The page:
Public schools, having lacked the initial components of a digital system when the shutdown occurred, were largely unable to migrate to an online education system.  Parents were often left without any understanding of what their responsibilities were, or what schedule they should be trying to support their children to follow.  Without the online class management systems, it was also impossible for teachers to hold lessons or take attendance.  The result, sadly, was that many children in the public schools were severed from school almost entirely.

A Lack of Digital Core Curriculum

In the 2019 PISA assessment provided by the Organization for Economic Cooperation and Development (OECD), Japan’s teachers ranked last in teacher preparedness for technology, with 80% of teachers identified as needing ICT training.

Even before the Coronavirus shut-down, Japan’s online education industry had been seeing healthy growth rates.  According to Nomura Research Institute, the online education industry in Japan was expected to grow by 50% to 310 billion yen ($3 billion) from 2019 to 2023.  The growth rate was being supported, in part, by the Abe government’s decision to ensure access to tablets for all students by 2023.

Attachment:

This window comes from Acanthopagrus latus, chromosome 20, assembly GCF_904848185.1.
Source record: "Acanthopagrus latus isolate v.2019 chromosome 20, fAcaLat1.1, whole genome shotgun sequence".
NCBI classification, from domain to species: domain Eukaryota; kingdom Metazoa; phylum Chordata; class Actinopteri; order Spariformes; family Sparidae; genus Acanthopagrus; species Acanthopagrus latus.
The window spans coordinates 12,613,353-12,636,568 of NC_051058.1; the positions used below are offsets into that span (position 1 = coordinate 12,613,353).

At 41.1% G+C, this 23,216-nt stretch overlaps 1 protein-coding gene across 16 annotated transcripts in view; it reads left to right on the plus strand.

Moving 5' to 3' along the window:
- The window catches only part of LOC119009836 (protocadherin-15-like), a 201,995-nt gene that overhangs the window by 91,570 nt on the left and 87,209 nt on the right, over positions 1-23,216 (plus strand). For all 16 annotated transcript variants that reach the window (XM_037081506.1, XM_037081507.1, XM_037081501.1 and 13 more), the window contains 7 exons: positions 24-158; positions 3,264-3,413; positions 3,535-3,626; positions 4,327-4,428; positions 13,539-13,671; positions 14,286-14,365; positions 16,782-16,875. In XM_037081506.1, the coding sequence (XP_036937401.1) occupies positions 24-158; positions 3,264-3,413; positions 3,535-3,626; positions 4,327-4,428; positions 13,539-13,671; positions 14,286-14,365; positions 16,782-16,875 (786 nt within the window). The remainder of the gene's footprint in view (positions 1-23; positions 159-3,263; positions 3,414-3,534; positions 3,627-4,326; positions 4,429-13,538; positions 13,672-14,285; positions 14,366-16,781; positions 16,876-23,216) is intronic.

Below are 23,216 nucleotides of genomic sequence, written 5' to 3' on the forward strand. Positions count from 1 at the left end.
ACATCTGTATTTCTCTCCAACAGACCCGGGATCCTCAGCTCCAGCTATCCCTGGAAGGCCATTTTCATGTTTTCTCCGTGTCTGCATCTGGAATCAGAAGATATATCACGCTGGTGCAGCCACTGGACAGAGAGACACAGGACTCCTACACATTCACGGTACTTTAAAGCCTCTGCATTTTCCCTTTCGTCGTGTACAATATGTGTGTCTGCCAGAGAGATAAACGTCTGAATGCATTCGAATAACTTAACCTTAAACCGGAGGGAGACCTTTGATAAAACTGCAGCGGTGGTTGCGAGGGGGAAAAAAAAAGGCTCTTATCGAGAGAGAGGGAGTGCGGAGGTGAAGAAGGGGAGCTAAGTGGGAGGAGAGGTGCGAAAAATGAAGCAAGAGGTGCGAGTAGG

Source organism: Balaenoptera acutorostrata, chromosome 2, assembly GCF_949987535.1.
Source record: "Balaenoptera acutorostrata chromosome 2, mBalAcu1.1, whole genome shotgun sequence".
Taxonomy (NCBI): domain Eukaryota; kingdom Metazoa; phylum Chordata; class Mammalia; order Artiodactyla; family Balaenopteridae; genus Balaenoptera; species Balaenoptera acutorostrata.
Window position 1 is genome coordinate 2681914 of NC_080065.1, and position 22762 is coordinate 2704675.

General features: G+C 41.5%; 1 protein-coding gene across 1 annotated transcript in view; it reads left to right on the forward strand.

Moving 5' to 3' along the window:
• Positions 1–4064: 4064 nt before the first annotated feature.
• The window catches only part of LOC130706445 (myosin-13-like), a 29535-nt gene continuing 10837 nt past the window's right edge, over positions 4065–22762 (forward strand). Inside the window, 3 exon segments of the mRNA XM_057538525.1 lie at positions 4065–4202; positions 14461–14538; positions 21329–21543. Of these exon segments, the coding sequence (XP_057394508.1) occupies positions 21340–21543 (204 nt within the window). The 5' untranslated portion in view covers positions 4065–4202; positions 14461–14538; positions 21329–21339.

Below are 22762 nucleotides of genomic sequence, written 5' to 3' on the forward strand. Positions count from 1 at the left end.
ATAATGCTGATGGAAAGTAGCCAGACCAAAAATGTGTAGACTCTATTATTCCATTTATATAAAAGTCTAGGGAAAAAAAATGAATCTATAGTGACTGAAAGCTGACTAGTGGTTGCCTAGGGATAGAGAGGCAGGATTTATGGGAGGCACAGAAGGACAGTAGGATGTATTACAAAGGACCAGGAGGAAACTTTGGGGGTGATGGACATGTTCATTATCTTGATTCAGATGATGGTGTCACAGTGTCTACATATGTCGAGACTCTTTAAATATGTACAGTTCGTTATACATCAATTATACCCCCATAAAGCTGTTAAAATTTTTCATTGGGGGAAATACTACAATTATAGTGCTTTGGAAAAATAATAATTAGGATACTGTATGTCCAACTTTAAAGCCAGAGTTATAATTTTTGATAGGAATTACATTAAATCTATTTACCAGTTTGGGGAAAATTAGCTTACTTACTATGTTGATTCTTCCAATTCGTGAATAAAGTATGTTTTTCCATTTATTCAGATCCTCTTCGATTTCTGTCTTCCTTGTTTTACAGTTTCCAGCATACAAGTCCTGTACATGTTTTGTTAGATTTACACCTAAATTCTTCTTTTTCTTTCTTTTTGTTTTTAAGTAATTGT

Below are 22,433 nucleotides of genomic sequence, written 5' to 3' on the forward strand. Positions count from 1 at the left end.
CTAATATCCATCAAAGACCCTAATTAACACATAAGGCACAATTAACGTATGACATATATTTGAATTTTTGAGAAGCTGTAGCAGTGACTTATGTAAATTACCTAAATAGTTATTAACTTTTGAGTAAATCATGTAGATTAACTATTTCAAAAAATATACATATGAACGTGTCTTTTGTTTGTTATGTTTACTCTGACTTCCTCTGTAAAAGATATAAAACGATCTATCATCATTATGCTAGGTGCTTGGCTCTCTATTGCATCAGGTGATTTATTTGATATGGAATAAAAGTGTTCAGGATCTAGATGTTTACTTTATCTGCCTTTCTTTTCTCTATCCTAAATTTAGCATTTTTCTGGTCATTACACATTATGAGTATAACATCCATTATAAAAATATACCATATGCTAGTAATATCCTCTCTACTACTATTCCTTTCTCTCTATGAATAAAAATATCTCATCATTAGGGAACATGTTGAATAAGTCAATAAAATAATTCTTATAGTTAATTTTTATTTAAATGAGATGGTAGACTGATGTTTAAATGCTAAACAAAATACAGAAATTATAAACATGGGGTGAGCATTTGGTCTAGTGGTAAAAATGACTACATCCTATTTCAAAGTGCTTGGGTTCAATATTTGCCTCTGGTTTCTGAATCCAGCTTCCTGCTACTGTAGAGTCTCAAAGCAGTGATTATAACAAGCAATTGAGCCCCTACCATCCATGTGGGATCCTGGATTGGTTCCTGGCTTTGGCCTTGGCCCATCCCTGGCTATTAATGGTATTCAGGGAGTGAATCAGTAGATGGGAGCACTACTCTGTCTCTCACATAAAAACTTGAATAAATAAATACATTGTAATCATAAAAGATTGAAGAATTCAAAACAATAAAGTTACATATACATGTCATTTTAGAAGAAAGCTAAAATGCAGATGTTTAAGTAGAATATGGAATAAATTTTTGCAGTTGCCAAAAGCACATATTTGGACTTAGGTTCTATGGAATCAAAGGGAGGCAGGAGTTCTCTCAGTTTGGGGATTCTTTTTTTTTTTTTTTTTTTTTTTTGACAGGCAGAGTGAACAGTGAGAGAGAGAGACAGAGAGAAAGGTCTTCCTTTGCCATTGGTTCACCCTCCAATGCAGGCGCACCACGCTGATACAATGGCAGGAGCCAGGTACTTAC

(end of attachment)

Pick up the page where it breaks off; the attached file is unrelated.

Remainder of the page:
Outside of the question of hardware access, Japan was assessing another issue with available digital contents when the school closure was announced.  Due in large part to its historical reliance on traditional textbooks and paper-based administration, the core curriculum for schools was almost entirely paper-based.  Digital contents could be used as supplementary materials to help children better understand the textbook material, but digital contents were not considered core curriculum.

This lack of digital core curriculum was highlighted by the free offers to schools from digital contents providers.  The services being offered were all supplements to the core curriculum being taught in the school, and had been unable to break through into being considered as core curriculum due to past resistance from schools, teachers, and highly influential textbook providers.  Clearly, many of those providers are now sensing an opportunities to increase the scope of their use as core curriculum.